Brookhaven icon gets his own bench
Walk past the businesses on South Whitworth Avenue any given morning and you’re likely to see Robert Byrd smiling from his perch in front of Brookhaven Barber Shop.
For the longest it was a bench, but when it turned up missing, the 87-year-old “Mr. Pete” — as he’s known around town — squatted on the brick ledge in front of the barber shop window.
It broke Brandie Douglas’ heart.
She insisted he let her get him a hard back chair. He didn’t want to be a bother. Byrd is that way.
So for a while he sat in the black chair and greeted folks as they went their way. Now the chair is gone, too.
But in its place is a pine bench handcrafted by Douglas’ father, Allen Smith. It was a labor of love from the Douglas and Smith families as well as members of the community and the staff of Brookhaven Barber Shop where Douglas works.
“I love you, Mr. Pete,” Douglas said Friday as she asked him to close his eyes. Her husband and father toted the bench out of the barbershop and sat it down in his spot in front of the big picture-frame window.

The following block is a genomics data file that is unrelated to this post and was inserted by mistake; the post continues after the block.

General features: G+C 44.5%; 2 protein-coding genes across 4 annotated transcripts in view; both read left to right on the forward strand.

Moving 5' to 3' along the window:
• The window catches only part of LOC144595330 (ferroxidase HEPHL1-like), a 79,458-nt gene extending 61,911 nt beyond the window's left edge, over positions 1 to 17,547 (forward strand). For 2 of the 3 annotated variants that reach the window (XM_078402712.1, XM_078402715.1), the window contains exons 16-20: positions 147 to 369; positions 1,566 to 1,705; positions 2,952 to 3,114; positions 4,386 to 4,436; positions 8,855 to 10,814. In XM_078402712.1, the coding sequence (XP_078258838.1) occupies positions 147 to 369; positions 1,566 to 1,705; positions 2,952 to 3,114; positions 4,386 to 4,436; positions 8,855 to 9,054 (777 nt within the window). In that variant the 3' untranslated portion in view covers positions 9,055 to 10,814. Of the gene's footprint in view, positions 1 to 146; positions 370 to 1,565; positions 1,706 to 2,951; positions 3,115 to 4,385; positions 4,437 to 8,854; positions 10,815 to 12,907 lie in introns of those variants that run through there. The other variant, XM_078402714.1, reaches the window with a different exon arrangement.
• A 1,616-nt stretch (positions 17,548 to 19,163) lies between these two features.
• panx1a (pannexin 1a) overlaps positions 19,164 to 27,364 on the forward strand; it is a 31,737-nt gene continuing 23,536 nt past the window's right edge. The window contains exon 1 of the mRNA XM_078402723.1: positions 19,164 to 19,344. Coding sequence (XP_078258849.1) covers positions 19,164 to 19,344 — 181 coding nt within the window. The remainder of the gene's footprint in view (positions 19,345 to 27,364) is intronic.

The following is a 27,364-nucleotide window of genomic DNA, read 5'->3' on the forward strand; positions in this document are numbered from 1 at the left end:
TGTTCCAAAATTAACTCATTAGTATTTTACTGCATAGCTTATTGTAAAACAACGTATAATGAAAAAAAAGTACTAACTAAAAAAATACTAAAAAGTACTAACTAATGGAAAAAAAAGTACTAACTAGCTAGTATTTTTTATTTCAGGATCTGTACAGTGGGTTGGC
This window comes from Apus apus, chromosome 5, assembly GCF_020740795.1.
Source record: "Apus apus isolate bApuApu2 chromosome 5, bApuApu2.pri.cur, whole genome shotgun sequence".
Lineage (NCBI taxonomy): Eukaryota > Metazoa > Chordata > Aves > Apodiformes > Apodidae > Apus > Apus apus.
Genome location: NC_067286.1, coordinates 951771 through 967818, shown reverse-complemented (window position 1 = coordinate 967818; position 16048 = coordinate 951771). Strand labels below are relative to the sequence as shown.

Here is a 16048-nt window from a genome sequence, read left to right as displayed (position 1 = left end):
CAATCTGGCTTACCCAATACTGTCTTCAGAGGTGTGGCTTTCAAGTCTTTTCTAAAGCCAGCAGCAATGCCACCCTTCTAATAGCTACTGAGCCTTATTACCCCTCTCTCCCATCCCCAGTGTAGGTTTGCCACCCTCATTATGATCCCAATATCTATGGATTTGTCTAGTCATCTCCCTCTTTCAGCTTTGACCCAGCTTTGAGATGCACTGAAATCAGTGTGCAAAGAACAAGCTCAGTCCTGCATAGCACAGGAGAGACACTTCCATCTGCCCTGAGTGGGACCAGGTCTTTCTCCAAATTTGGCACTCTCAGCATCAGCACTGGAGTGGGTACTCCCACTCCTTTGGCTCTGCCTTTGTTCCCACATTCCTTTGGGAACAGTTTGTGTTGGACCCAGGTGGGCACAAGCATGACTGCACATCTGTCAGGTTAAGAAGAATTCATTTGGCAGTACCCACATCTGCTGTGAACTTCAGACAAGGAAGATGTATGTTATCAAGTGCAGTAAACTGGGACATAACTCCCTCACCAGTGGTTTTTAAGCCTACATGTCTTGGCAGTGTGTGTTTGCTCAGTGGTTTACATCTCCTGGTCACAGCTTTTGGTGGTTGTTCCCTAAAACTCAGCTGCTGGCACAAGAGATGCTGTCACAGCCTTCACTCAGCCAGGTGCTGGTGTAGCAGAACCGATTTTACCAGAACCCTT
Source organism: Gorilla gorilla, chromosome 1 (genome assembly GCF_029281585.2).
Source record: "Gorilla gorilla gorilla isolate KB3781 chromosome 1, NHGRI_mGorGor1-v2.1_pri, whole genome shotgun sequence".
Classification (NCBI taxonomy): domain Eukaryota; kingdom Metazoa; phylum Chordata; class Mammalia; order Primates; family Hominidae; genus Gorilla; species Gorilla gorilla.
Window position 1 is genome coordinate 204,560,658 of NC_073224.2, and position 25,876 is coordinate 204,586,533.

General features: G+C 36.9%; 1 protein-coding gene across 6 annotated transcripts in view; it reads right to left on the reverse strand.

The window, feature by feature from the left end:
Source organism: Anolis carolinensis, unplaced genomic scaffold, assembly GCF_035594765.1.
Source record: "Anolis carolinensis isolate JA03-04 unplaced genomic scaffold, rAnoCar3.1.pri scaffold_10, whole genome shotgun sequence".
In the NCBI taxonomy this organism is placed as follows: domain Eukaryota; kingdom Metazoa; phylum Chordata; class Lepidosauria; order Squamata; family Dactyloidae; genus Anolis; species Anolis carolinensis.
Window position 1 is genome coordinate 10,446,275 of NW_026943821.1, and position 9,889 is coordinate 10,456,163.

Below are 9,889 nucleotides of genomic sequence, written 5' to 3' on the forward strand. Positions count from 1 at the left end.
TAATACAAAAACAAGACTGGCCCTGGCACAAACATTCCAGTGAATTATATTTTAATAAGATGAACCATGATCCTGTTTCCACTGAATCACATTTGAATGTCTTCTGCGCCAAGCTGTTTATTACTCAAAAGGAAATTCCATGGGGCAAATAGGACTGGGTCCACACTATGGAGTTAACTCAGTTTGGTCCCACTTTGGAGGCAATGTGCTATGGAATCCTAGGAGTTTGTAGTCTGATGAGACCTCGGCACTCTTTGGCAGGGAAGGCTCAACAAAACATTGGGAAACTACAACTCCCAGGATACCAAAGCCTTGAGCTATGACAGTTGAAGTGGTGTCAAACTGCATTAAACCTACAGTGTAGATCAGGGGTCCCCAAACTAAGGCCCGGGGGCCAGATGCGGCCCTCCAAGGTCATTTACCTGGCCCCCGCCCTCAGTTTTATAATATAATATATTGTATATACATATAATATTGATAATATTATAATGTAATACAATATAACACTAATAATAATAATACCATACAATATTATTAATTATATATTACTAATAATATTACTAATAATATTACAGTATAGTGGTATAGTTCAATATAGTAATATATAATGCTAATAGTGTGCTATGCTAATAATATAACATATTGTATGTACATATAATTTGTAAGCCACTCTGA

Byrd was surprised with the bench, which says “Mr. Pete’s Seat” for all of Brookhaven to see. He was surprised at the party in his honor, too, which was attended by several friends and family members and involved a huge tray of cookies from Janie’s Pastry next door. Byrd is a frequent visitor there, too.
“Are you telling me that if I sit on this corner for 50 years, I get a bench?” Dr. Kim Sessums, a Brookhaven OBGYN and artist, asked Byrd jokingly.
Byrd has been a subject of Sessum’s art.
Johnny Lynch, of Brookhaven, also attended the bench reveal. “He’s always got a smile on his face,” Lynch said of Byrd.
Byrd is the O Foundation’s most recent recipient of the VIP award. Brookhaven Mayor Joe Cox gave him a key to the city and Sen. Sally Doty, R-Brookhaven, recognized him that day for his achievements.
Byrd has been a well-known member of the community for decades. If he’s not in front of the barber shop or at Janie’s, he’s probably at the Piggly Wiggly Deli, shooting the breeze with his old friends and new acquaintances.
He’s lived on Minnesota Street since the 1960s, and for decades he worked for a tailor — despite his physical disability — until a heart attack left him unable to work.
He often traveled from the men’s suit store on South Whitworth down the street to take the jackets, pants and shirts to the cleaners. He’d stop on the bench in front of the barber shop to rest. Years after retiring, that’s still his resting spot.